Analysis of <The most dangerous game>
Analysis of <The most dangerous game> read the short story write about summary. Give a good clear thesis and good topic sentence in each paragraph. no first person in essay.
Tidewater Community College Phone: 757-822-7170 Fax: 757-427-0327 http://www.tcc.edutwriting December 18, 2006
Guidelines for Writing a Character Analysis Essay
Characters are the essence of a work of fiction. Fictional characters are portrayed through the characters’ actions and reactions as well as other characters’ actions and reactions to them. You develop a character by telling the reader about that character, what he is doing or thinking. You reveal fictional characters by the way they appear, by what they say, by what they do, and by what others say about them. In developing a character analysis remember that a character analysis presents the reader with a critical view of either the protagonist or antagonist, and evidence to support your view must come from the work itself. To organize your prewriting and draft your analysis: 1. Survey all the details you have collected and group them in clusters that reveal some similar qualities in the characters. 2. In a single sentence, sum up what the character is like. This summary sentence is the thesis or the controlling idea for your entire essay. 3. Look again at those details that, once combined, make a single point. Divide the details into groups with each group making a separate point. Select all of the details that help support, explain, and illustrate your thesis. 4. Pull from your prewriting exercise the specific details from the story that explain, illustrate, and support your topic sentences. Use only the most effective quotes and examples, selecting details that relate to your topic sentences and thesis statements. 5. Plan your introduction and conclusion (see below).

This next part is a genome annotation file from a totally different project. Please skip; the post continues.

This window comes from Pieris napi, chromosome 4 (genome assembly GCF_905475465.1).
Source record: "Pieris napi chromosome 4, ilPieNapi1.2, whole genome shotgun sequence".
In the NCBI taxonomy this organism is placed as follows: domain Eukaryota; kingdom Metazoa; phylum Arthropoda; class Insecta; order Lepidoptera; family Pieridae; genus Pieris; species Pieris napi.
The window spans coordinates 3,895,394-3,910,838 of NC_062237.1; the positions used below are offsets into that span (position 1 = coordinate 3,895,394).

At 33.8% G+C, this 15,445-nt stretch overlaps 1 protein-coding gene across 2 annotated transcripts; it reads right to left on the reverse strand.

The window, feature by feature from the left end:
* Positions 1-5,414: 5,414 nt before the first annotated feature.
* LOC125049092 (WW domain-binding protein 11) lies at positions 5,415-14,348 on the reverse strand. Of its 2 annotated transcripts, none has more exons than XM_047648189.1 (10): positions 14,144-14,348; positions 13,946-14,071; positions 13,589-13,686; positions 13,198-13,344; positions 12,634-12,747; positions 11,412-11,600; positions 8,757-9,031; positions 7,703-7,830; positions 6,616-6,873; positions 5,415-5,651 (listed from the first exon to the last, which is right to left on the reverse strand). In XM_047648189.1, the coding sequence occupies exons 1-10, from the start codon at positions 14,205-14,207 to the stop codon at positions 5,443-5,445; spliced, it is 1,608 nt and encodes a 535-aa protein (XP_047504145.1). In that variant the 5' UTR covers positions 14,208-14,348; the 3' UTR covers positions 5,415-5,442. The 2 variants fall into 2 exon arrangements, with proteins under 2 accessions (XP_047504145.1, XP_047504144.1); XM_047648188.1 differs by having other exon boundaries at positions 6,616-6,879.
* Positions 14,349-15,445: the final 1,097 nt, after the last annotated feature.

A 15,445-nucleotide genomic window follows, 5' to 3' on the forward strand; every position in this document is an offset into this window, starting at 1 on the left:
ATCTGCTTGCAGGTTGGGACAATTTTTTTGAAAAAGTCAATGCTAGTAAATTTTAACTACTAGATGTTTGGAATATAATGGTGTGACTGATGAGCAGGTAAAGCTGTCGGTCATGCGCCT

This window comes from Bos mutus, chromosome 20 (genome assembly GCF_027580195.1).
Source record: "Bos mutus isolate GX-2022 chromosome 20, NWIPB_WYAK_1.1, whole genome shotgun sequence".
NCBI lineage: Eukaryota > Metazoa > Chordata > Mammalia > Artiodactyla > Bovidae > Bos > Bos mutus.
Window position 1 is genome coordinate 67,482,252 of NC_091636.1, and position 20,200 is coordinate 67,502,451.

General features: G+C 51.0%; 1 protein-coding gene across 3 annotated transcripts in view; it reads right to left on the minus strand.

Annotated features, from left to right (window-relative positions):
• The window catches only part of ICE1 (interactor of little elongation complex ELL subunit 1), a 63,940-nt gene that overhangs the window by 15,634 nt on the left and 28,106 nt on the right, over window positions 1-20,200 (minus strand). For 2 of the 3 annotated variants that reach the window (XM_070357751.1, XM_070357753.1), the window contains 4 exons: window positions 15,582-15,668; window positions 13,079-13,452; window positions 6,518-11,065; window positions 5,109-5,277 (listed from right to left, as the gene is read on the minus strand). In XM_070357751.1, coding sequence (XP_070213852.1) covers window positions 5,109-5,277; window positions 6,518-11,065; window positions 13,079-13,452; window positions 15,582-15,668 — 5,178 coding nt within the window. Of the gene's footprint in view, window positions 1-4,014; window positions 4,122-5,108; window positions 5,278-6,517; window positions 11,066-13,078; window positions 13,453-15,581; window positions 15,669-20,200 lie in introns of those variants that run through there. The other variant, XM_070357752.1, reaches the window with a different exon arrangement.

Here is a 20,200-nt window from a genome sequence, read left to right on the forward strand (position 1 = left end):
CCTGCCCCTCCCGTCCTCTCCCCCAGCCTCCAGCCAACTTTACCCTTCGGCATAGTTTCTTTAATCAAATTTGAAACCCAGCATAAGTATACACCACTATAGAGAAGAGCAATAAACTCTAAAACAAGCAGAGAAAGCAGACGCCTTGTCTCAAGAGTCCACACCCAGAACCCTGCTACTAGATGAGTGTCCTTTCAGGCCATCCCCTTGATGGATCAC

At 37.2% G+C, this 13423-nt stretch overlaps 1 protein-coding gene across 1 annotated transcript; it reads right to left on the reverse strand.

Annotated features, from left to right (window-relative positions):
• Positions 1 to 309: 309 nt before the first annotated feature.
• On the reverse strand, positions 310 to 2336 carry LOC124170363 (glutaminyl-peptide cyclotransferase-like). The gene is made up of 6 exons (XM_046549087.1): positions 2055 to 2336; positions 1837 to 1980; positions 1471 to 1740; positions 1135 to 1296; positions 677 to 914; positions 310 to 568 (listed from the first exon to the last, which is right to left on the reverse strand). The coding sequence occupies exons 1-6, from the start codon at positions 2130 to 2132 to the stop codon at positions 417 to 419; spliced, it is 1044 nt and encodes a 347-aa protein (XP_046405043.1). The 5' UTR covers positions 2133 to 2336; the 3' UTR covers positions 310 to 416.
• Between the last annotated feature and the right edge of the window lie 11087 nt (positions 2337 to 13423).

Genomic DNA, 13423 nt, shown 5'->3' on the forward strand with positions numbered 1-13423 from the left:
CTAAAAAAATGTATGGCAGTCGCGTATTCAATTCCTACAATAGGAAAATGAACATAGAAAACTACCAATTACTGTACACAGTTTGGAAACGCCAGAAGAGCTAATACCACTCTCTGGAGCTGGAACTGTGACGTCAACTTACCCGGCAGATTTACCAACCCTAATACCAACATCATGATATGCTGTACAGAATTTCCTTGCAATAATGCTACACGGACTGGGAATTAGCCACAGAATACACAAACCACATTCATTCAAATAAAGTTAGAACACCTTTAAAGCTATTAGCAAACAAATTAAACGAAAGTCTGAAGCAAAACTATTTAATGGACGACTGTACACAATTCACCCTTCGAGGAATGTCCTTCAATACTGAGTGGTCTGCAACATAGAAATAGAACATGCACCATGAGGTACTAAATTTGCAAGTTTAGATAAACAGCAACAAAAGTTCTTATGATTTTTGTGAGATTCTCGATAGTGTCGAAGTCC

Writing the lead-in to any thesis takes a certain skill because it must be a smooth and logical method of introducing your main point. Generally, the simplest way of doing this is to write several sentences of introduction and to make your thesis the last sentence in the first paragraph. There are numerous ways you can lead into your thesis. The following four samples illustrate different lead-in ideas to your “Introduction.” The short story on which the samples are based is Sherwood Anderson’s “Death in the Woods;” the protagonist is Mrs. Jack Grimes.
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